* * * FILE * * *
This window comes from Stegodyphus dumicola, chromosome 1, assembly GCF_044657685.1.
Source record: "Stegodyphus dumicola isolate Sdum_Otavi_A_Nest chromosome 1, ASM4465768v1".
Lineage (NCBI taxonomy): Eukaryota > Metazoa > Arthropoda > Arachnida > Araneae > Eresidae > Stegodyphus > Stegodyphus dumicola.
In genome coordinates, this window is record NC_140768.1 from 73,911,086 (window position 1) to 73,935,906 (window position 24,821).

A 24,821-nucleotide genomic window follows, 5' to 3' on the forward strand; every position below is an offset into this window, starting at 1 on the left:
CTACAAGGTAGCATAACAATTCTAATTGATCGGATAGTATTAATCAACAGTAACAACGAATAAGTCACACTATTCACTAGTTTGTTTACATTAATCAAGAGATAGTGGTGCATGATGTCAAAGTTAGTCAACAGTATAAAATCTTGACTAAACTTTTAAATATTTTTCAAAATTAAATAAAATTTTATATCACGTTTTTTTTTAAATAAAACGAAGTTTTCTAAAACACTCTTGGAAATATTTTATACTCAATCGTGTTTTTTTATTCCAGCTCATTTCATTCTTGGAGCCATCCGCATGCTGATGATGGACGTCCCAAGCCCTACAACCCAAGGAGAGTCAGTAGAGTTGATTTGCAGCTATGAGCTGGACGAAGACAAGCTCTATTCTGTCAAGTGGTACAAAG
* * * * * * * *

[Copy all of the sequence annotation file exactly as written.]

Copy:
This window comes from Stegodyphus dumicola, chromosome 1, assembly GCF_044657685.1.
Source record: "Stegodyphus dumicola isolate Sdum_Otavi_A_Nest chromosome 1, ASM4465768v1".
Lineage (NCBI taxonomy): Eukaryota > Metazoa > Arthropoda > Arachnida > Araneae > Eresidae > Stegodyphus > Stegodyphus dumicola.
In genome coordinates, this window is record NC_140768.1 from 73,911,086 (window position 1) to 73,935,906 (window position 24,821).

A 24,821-nucleotide genomic window follows, 5' to 3' on the forward strand; every position below is an offset into this window, starting at 1 on the left:
CTACAAGGTAGCATAACAATTCTAATTGATCGGATAGTATTAATCAACAGTAACAACGAATAAGTCACACTATTCACTAGTTTGTTTACATTAATCAAGAGATAGTGGTGCATGATGTCAAAGTTAGTCAACAGTATAAAATCTTGACTAAACTTTTAAATATTTTTCAAAATTAAATAAAATTTTATATCACGTTTTTTTTTAAATAAAACGAAGTTTTCTAAAACACTCTTGGAAATATTTTATACTCAATCGTGTTTTTTTATTCCAGCTCATTTCATTCTTGGAGCCATCCGCATGCTGATGATGGACGTCCCAAGCCCTACAACCCAAGGAGAGTCAGTAGAGTTGATTTGCAGCTATGAGCTGGACGAAGACAAGCTCTATTCTGTCAAGTGGTACAAAG